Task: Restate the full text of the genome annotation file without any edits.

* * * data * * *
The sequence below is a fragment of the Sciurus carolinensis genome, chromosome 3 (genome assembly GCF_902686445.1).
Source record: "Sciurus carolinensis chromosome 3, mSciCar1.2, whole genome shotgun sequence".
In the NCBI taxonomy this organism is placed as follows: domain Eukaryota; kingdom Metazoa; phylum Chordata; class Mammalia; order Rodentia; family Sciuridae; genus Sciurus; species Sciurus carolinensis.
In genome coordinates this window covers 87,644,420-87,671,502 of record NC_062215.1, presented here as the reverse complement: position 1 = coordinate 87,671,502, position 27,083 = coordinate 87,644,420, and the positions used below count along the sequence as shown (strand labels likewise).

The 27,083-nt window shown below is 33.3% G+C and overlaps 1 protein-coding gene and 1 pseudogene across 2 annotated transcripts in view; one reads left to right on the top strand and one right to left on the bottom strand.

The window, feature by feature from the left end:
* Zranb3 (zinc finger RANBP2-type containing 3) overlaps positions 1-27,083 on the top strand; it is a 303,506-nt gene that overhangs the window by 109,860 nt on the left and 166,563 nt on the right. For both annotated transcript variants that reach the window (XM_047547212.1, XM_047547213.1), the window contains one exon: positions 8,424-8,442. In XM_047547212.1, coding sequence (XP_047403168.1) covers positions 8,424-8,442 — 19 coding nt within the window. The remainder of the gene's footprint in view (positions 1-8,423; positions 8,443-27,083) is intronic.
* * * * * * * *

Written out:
The sequence below is a fragment of the Sciurus carolinensis genome, chromosome 3 (genome assembly GCF_902686445.1).
Source record: "Sciurus carolinensis chromosome 3, mSciCar1.2, whole genome shotgun sequence".
In the NCBI taxonomy this organism is placed as follows: domain Eukaryota; kingdom Metazoa; phylum Chordata; class Mammalia; order Rodentia; family Sciuridae; genus Sciurus; species Sciurus carolinensis.
In genome coordinates this window covers 87,644,420-87,671,502 of record NC_062215.1, presented here as the reverse complement: position 1 = coordinate 87,671,502, position 27,083 = coordinate 87,644,420, and the positions used below count along the sequence as shown (strand labels likewise).

The 27,083-nt window shown below is 33.3% G+C and overlaps 1 protein-coding gene and 1 pseudogene across 2 annotated transcripts in view; one reads left to right on the top strand and one right to left on the bottom strand.

The window, feature by feature from the left end:
* Zranb3 (zinc finger RANBP2-type containing 3) overlaps positions 1-27,083 on the top strand; it is a 303,506-nt gene that overhangs the window by 109,860 nt on the left and 166,563 nt on the right. For both annotated transcript variants that reach the window (XM_047547212.1, XM_047547213.1), the window contains one exon: positions 8,424-8,442. In XM_047547212.1, coding sequence (XP_047403168.1) covers positions 8,424-8,442 — 19 coding nt within the window. The remainder of the gene's footprint in view (positions 1-8,423; positions 8,443-27,083) is intronic.